Versus The Virus: Part 2
(BlackDoctor.org) — In late 2010, activists at the AIDS Service Center NYC (ASCNYC) realized that their support services for gay men with HIV were not doing enough. The center’s programs effectively taught middle-aged men–those who had lived with the virus for years and sometimes decades–how to cope with the side effects of their medicine regimens and prepare for visits to their doctors, as well as what to eat to avoid sickness. Meanwhile, young adults came to ASCNYC needing a different kind of support: a safe space where they could be themselves and come to terms with their newly HIV-positive status among understanding peers.
As a peer educator and mentor, Gary Sneed, 42, worked with both the older and younger men and saw the need for programs designed specifically for each group. With a handful of the young, male patients of color, Sneed founded Sexy With a Goal (SWAG) in October 2010. Within months, the program had grown to more than 70 members through word of mouth and social networking.
Many members of the group sport a silver-and-gold SWAG medallion on a chain around their neck, symbolizing the goals of empowerment and education. The original sits over Sneed’s broad chest as his voice booms through the small room in Manhattan’s East Village that SWAG calls home. Of those who attend the support groups, “not all are HIV positive,” Sneed said, “but all take it seriously. We all go through troubles in life, and sometimes you just want to vent. Talking to your peers works.”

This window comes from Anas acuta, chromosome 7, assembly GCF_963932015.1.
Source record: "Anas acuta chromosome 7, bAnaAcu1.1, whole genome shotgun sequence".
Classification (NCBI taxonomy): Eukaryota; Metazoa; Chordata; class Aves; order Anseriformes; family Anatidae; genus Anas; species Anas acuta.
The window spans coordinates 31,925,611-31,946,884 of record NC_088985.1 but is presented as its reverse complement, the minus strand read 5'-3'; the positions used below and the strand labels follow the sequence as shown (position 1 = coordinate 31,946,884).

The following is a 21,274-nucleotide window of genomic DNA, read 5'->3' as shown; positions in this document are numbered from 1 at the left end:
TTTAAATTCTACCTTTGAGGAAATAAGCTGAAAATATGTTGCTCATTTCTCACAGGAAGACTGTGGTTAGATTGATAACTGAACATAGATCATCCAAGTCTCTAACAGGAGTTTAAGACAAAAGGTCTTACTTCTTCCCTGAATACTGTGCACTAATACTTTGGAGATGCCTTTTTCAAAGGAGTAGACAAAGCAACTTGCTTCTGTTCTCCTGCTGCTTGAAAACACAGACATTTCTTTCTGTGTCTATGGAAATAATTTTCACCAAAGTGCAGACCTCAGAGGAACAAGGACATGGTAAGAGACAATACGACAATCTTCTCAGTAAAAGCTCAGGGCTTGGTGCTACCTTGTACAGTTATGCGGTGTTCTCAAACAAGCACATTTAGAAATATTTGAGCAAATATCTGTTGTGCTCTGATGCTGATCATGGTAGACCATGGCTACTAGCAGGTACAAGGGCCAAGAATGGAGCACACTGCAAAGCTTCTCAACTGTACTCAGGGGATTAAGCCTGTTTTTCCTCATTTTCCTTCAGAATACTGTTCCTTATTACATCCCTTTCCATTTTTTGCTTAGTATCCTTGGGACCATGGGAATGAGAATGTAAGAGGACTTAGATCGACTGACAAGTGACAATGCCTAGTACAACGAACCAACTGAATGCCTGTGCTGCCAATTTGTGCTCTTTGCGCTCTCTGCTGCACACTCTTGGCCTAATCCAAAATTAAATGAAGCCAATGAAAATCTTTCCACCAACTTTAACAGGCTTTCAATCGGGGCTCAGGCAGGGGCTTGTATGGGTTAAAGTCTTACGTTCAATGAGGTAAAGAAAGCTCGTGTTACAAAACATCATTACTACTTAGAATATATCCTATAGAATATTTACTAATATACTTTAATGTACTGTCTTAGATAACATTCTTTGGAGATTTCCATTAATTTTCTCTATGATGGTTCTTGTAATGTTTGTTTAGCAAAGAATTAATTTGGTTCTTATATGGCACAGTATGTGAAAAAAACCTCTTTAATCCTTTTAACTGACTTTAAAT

SWAG’s support extends far beyond its East Village meeting room. Sneed tends to the young community through Facebook, text messages and safe parties across the city as much as he does through the in-person group sessions. He even hired some of the young members to facilitate SWAG’s thrice-weekly group meetings. After each session, Sneed hands out $4.50 MetroCards to those who need help getting home to distant parts of Brooklyn and the Bronx, where the subway tracks often end.
The outer boroughs are where the epidemic is spreading the fastest, say health officials. “The epidemic follows the A and C subway lines,” says Jeffrey Birnbaum, M.D., M.P.H., who founded and directs the Brooklyn-based HIV-prevention organization Health & Education Alternatives for Teens (HEAT). Those trains run through Brookyln neighborhoods that are home to large and culturally influential African American communities. “East New York, Bed-Stuy, Brownsville. That’s just where they live,” Dr. Birnbaum said.